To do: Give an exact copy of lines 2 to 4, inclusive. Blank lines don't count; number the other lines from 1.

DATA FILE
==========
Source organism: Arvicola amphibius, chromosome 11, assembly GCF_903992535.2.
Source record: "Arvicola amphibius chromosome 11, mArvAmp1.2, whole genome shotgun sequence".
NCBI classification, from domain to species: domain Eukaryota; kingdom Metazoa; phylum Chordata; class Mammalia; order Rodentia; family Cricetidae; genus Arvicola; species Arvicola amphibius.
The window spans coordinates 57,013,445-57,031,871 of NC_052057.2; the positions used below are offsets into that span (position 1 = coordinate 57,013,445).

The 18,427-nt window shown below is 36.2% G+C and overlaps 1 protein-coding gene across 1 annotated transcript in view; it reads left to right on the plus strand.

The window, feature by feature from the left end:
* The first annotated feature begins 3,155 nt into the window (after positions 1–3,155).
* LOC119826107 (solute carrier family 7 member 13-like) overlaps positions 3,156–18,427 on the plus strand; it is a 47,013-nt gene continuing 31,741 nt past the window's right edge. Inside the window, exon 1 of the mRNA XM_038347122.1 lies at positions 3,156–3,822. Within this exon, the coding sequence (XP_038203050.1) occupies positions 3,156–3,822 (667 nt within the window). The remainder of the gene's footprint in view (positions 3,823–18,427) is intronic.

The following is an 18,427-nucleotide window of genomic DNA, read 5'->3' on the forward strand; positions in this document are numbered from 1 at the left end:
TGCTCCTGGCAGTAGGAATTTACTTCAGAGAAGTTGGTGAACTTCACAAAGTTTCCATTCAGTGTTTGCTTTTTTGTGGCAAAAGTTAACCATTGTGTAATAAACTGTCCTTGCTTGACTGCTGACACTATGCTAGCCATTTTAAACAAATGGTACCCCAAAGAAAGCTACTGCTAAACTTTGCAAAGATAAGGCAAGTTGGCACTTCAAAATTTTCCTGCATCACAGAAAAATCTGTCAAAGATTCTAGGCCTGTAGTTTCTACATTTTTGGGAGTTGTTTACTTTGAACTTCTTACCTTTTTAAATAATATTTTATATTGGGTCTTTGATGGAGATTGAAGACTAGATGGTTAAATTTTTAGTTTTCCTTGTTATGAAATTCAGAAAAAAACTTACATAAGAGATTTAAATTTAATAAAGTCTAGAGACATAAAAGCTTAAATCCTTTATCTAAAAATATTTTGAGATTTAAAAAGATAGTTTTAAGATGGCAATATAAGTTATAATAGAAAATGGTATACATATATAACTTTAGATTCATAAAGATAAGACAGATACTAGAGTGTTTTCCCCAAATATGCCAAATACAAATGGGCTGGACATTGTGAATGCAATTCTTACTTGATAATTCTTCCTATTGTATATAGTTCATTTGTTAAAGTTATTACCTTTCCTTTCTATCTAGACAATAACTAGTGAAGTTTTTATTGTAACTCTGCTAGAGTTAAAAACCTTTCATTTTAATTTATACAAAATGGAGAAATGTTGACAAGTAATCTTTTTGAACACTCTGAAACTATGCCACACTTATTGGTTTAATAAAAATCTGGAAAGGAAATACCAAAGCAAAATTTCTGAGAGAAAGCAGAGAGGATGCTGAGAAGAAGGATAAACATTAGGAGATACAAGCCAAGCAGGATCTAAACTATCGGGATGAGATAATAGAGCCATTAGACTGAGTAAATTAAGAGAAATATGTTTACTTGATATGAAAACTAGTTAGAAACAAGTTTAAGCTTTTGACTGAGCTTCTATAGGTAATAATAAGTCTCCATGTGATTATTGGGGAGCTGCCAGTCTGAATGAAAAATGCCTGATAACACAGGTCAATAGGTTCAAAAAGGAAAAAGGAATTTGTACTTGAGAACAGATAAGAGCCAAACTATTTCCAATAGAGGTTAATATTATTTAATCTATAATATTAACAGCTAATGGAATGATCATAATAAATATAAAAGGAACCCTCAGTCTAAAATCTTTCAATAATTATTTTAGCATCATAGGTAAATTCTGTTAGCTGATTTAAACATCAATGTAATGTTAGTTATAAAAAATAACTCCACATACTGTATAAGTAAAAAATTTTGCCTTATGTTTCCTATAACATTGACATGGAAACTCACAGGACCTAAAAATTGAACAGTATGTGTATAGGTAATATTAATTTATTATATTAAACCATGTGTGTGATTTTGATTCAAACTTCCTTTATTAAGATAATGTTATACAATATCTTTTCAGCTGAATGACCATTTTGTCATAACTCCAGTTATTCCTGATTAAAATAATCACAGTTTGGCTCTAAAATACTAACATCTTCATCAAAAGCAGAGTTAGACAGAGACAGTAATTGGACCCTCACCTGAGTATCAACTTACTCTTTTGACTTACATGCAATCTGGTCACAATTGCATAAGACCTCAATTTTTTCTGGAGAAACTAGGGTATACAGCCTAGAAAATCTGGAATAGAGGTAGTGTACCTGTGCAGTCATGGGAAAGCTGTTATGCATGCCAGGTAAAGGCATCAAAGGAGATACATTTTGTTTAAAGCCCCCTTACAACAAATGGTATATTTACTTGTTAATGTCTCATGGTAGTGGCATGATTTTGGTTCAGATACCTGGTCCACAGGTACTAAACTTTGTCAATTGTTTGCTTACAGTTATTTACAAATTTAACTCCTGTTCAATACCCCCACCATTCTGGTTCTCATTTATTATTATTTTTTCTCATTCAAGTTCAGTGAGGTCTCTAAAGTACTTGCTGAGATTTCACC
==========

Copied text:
Source record: "Arvicola amphibius chromosome 11, mArvAmp1.2, whole genome shotgun sequence".
NCBI classification, from domain to species: domain Eukaryota; kingdom Metazoa; phylum Chordata; class Mammalia; order Rodentia; family Cricetidae; genus Arvicola; species Arvicola amphibius.
The window spans coordinates 57,013,445-57,031,871 of NC_052057.2; the positions used below are offsets into that span (position 1 = coordinate 57,013,445).